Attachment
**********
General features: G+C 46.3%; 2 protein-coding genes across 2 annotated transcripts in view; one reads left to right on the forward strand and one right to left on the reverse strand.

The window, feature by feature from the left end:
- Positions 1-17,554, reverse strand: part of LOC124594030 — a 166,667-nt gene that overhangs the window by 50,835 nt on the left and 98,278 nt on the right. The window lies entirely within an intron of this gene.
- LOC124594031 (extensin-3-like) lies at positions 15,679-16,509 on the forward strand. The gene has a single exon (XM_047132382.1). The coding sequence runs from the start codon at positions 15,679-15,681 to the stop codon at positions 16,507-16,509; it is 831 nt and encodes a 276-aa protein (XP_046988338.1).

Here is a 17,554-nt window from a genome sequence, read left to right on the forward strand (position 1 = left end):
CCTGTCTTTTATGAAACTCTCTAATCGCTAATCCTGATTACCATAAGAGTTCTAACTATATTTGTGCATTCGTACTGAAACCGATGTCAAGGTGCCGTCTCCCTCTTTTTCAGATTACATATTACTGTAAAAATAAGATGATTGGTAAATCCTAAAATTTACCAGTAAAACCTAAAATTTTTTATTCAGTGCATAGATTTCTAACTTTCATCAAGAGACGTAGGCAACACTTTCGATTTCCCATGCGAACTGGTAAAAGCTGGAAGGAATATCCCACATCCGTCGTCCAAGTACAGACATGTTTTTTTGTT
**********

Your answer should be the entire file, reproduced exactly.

General features: G+C 46.3%; 2 protein-coding genes across 2 annotated transcripts in view; one reads left to right on the forward strand and one right to left on the reverse strand.

The window, feature by feature from the left end:
- Positions 1-17,554, reverse strand: part of LOC124594030 — a 166,667-nt gene that overhangs the window by 50,835 nt on the left and 98,278 nt on the right. The window lies entirely within an intron of this gene.
- LOC124594031 (extensin-3-like) lies at positions 15,679-16,509 on the forward strand. The gene has a single exon (XM_047132382.1). The coding sequence runs from the start codon at positions 15,679-15,681 to the stop codon at positions 16,507-16,509; it is 831 nt and encodes a 276-aa protein (XP_046988338.1).

Here is a 17,554-nt window from a genome sequence, read left to right on the forward strand (position 1 = left end):
CCTGTCTTTTATGAAACTCTCTAATCGCTAATCCTGATTACCATAAGAGTTCTAACTATATTTGTGCATTCGTACTGAAACCGATGTCAAGGTGCCGTCTCCCTCTTTTTCAGATTACATATTACTGTAAAAATAAGATGATTGGTAAATCCTAAAATTTACCAGTAAAACCTAAAATTTTTTATTCAGTGCATAGATTTCTAACTTTCATCAAGAGACGTAGGCAACACTTTCGATTTCCCATGCGAACTGGTAAAAGCTGGAAGGAATATCCCACATCCGTCGTCCAAGTACAGACATGTTTTTTTGTT